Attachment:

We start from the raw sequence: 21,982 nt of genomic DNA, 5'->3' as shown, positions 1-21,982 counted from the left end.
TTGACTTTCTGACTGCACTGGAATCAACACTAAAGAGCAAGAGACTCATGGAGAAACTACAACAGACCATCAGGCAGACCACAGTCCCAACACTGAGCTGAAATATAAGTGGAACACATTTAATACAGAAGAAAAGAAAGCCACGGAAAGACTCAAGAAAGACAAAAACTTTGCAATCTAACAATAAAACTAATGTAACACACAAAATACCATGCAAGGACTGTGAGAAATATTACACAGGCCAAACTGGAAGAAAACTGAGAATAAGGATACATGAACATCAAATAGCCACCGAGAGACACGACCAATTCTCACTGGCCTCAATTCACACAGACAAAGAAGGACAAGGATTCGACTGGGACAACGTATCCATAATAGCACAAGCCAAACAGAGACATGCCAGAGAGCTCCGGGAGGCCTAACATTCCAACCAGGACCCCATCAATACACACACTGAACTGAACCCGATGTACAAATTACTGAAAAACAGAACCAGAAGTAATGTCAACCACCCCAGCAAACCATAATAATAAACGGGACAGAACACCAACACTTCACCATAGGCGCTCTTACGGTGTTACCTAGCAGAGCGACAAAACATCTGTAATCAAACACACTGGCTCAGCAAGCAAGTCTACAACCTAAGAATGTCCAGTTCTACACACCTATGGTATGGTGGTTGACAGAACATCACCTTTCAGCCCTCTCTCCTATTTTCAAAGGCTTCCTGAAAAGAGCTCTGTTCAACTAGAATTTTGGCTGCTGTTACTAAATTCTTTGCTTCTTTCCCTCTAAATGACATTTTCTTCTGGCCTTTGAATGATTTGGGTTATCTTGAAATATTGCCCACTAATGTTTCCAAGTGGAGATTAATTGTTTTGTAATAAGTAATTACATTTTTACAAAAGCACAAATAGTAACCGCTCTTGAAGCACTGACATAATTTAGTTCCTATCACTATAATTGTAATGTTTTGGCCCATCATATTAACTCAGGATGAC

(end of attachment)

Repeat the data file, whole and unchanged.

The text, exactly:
We start from the raw sequence: 21,982 nt of genomic DNA, 5'->3' as shown, positions 1-21,982 counted from the left end.
TTGACTTTCTGACTGCACTGGAATCAACACTAAAGAGCAAGAGACTCATGGAGAAACTACAACAGACCATCAGGCAGACCACAGTCCCAACACTGAGCTGAAATATAAGTGGAACACATTTAATACAGAAGAAAAGAAAGCCACGGAAAGACTCAAGAAAGACAAAAACTTTGCAATCTAACAATAAAACTAATGTAACACACAAAATACCATGCAAGGACTGTGAGAAATATTACACAGGCCAAACTGGAAGAAAACTGAGAATAAGGATACATGAACATCAAATAGCCACCGAGAGACACGACCAATTCTCACTGGCCTCAATTCACACAGACAAAGAAGGACAAGGATTCGACTGGGACAACGTATCCATAATAGCACAAGCCAAACAGAGACATGCCAGAGAGCTCCGGGAGGCCTAACATTCCAACCAGGACCCCATCAATACACACACTGAACTGAACCCGATGTACAAATTACTGAAAAACAGAACCAGAAGTAATGTCAACCACCCCAGCAAACCATAATAATAAACGGGACAGAACACCAACACTTCACCATAGGCGCTCTTACGGTGTTACCTAGCAGAGCGACAAAACATCTGTAATCAAACACACTGGCTCAGCAAGCAAGTCTACAACCTAAGAATGTCCAGTTCTACACACCTATGGTATGGTGGTTGACAGAACATCACCTTTCAGCCCTCTCTCCTATTTTCAAAGGCTTCCTGAAAAGAGCTCTGTTCAACTAGAATTTTGGCTGCTGTTACTAAATTCTTTGCTTCTTTCCCTCTAAATGACATTTTCTTCTGGCCTTTGAATGATTTGGGTTATCTTGAAATATTGCCCACTAATGTTTCCAAGTGGAGATTAATTGTTTTGTAATAAGTAATTACATTTTTACAAAAGCACAAATAGTAACCGCTCTTGAAGCACTGACATAATTTAGTTCCTATCACTATAATTGTAATGTTTTGGCCCATCATATTAACTCAGGATGAC